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'The Diviners': A Satire


Many moviegoers will remember the cinematic version of Rick Moody's novel "The Ice Storm." Moody's latest novel is "The Diviners." It's a satire about an independent movie company trying to produce a television miniseries based on a non-existent book. Alan Cheuse has a review.

ALAN CHEUSE reporting:

Means of Production is the name of the small New York-based movie company. It's headed by the hugely overweight Italian-American Vanessa Meandro, a genius of a woman with a delusionary mother and an addiction to Krispy Kreme doughnuts. And it's staffed by an ambitious and geeky and funny bunch of characters.

Desperate for ideas, a few of them cook up a delirious treatment for a miniseries about the origin of divining for water that begins with the hordes of Genghis Khan and carries us through medieval Europe and on to the days of the Nazis and eventually to our own shores. Overhearing Vanessa pitch the project over the telephone to the head of a television network is a delusionary five-page-long event in itself.

`Vanessa Meandro here with Means of Production. We're making the Otis Redding biopic that the studio over there is--right, that's the one. I'm calling today about thirst. That's right, thirst. I know it's a broad topic, but it's an urgent topic whether you know it or not, a topic that's at the heart of American entertainment today.' And on and on she rolls.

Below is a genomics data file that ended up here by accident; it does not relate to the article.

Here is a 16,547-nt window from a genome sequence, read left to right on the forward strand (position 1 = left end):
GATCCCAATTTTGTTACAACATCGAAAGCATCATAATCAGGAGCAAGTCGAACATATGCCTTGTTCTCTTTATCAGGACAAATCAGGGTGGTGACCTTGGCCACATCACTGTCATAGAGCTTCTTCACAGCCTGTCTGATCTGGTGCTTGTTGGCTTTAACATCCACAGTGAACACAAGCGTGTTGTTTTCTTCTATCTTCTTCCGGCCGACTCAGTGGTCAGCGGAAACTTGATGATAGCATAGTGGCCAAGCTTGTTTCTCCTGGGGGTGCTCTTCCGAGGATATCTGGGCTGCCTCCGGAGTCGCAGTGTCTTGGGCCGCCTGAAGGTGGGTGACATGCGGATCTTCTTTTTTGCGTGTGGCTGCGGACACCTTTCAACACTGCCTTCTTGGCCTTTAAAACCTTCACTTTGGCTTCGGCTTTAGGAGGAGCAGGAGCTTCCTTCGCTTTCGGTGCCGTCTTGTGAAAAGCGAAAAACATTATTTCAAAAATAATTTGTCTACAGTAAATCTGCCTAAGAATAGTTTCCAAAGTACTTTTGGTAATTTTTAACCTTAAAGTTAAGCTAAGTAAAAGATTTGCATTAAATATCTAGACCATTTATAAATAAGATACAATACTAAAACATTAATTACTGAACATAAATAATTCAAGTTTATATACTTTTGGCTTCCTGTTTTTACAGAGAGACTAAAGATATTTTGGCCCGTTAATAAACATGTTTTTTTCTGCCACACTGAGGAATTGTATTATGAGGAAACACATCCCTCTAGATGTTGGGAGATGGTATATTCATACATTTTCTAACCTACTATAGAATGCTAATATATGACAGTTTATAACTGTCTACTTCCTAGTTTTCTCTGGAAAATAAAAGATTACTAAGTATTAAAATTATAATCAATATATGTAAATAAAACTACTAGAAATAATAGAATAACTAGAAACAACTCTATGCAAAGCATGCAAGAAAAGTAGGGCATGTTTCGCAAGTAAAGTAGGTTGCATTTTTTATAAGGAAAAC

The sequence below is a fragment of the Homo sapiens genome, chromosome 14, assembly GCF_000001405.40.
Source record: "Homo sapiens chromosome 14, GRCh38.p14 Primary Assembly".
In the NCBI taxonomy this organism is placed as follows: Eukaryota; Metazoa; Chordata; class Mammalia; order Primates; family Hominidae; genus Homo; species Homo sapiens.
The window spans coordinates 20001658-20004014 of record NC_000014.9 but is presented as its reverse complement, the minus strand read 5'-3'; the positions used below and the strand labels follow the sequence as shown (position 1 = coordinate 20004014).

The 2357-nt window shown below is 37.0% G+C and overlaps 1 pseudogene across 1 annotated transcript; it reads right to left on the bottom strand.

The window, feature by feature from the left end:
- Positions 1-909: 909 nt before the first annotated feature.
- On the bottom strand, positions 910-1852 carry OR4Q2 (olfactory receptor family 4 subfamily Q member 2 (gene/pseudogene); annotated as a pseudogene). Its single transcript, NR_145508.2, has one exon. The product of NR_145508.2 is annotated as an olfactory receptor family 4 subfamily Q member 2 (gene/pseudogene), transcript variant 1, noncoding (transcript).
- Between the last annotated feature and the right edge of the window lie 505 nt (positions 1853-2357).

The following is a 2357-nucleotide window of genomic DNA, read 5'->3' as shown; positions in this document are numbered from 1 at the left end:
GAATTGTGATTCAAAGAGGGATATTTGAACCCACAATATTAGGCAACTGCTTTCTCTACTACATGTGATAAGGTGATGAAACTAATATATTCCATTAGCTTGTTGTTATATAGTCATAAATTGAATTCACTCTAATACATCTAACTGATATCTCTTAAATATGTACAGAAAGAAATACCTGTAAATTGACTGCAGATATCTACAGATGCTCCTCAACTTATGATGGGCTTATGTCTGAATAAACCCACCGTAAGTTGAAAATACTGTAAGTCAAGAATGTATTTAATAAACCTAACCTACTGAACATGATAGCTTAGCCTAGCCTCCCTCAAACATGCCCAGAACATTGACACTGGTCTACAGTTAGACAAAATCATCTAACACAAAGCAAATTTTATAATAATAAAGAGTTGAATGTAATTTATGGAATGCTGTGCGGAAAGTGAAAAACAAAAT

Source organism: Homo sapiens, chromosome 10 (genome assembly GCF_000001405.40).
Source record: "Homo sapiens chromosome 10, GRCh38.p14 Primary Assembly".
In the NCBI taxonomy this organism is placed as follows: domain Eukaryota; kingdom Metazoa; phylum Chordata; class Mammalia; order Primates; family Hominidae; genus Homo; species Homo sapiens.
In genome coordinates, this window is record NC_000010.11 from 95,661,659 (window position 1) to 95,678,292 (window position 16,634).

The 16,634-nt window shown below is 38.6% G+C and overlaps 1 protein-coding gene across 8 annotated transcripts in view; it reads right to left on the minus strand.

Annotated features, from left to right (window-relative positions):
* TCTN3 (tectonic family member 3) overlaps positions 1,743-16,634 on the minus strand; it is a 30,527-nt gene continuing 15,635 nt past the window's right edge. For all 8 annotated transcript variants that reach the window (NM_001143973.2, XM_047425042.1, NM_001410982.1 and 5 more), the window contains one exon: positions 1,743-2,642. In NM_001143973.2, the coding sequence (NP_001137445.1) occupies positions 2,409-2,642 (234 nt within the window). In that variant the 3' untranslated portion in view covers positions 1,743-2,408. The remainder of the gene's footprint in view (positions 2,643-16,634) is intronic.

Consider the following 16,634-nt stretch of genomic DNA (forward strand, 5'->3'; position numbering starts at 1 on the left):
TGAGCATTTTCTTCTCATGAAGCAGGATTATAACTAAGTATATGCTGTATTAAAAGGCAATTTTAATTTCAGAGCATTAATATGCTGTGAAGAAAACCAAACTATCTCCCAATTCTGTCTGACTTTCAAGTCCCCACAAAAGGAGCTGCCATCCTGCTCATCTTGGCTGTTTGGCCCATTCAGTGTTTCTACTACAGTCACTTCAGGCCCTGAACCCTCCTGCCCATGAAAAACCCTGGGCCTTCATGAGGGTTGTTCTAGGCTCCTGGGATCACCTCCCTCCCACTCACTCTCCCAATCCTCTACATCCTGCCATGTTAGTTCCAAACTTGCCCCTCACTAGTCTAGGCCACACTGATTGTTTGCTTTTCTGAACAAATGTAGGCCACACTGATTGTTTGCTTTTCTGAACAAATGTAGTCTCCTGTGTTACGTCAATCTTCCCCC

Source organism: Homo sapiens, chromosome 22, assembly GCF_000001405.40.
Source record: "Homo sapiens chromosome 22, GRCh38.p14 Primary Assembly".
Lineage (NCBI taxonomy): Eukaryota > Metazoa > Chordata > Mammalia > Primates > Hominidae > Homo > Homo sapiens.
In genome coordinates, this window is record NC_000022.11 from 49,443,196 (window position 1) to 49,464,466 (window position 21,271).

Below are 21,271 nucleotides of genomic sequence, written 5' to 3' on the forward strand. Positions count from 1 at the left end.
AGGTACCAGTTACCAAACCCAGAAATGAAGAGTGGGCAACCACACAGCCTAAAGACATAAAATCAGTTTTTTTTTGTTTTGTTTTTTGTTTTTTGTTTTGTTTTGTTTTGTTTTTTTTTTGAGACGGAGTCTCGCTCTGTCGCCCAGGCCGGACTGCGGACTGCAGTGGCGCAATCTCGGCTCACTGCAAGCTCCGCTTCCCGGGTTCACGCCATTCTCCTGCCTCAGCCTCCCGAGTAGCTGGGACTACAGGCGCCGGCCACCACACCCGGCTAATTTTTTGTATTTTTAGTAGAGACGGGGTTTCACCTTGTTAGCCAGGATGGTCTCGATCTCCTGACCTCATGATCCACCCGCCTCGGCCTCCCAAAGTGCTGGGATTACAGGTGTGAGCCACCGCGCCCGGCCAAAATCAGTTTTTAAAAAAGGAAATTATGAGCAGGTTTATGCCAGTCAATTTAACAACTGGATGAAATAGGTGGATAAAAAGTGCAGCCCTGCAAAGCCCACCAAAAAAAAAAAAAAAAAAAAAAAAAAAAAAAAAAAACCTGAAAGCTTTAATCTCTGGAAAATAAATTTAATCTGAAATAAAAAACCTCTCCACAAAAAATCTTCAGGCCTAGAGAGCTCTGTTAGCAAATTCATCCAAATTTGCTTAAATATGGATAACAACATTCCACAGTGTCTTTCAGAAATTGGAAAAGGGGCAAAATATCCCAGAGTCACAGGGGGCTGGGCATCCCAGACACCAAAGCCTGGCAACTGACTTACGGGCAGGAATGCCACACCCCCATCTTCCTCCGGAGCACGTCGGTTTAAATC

I'd love to read the whole thing to you with all of its pitch-perfect diction and speech rhythms, and read to you some of the other zany set pieces: the Santa Monica Botox party presided over by a weary pulp novelist; a Sikh cab driver from New Jersey, endlessly theorizing about the nature of television; and the major characters' viewing of the season's Thanksgiving episode of a TV series called "The Werewolves of Fairfield County."

But as episodic as I may be making this novel sound, I have to say that the book is carefully plotted with a tour de force of an opening, maybe the best opening of any American novel I've read in years.

NORRIS: The book is "The Diviners" by Rick Moody. Our reviewer Alan Cheuse teaches writing at George Mason University in Fairfax, Virginia.

This is NPR, National Public Radio. Transcript provided by NPR, Copyright NPR.

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Alan Cheuse died on July 31, 2015. He had been in a car accident in California earlier in the month. He was 75. Listen to NPR Special Correspondent Susan Stamburg's retrospective on his life and career.